Tim Griffin, Ralph Lemon, and Sarah Michelson reflect on the status of the alternative space

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Ralph Lemon, Rant #3, 2020. Performance view, the Kitchen, New York, February 29, 2020. Ralph Lemon. Photo: Ralph Lemon.

WHEN ARTFORUM generously invited me to contribute to the present issue considering the state of museums today, I suggested, as an alternative, a series of notes written from my perspective as director of the Kitchen, New York, a smaller nonprofit organization. While all arts institutions provide useful windows onto society more broadly—figured as they are within the latter’s contradictions, both economic and cultural—smaller institutions often embody such qualities in living proximity. Certainly, many prescient questions about how institutions may be oriented differently, and with an eye toward sustainability, have been posed continually (even if by necessity) for decades by nonprofits.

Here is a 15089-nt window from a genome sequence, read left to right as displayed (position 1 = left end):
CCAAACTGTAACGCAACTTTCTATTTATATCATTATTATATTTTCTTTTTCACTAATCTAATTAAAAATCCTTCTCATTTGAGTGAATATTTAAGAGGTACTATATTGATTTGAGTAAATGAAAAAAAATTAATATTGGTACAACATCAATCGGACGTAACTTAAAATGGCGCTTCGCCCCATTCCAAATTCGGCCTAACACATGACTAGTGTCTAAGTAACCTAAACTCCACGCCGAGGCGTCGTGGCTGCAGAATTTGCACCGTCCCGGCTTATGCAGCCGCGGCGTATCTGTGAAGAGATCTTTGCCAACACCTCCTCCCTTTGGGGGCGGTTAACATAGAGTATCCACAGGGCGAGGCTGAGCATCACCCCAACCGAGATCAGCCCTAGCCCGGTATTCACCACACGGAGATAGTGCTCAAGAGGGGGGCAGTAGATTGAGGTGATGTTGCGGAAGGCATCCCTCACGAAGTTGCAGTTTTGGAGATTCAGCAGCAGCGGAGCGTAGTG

For me, this very legacy made the idea of composing any such “notes” by myself counterintuitive. So I asked two friends, Ralph Lemon and Sarah Michelson, if they would also reflect on the continuing role of smaller nonprofit organizations. Of course, just as I sought to recontextualize Artforum’s invitation, these artists aimed to reframe mine. What follows is a text comprising my prompts with their responses, represented here as both distinct and simultaneous—much as has been the case when we have worked together in a physical institutional space.

The results might ask for some reflection not only on nonprofits, but also on the valences of the term nonprofit. If the original formulation suggested an existence not participating in the mainframes of value in art and its economies—an outside that was never truly possible (or even sensical)—perhaps today it speaks to the potential of organizations to operate in a manner concerned less with offering answers than with sustaining questions for their times.

Tim Griffin

Ralph Lemon, Rant #3, 2020. Performance view, the Kitchen, New York, February 29, 2020. Photo: Mike Taylor.

TIM GRIFFIN

Going back recently to a 1986 interview with David Hammons by the scholar Kellie Jones, I was struck by a passage in which the artist describes his preference for artistic experiences on the street over those in a gallery—for the simple reason that “when you get [to a gallery] you’re already prepared, your eyes are ready, your glands, your whole body is ready to receive this art.”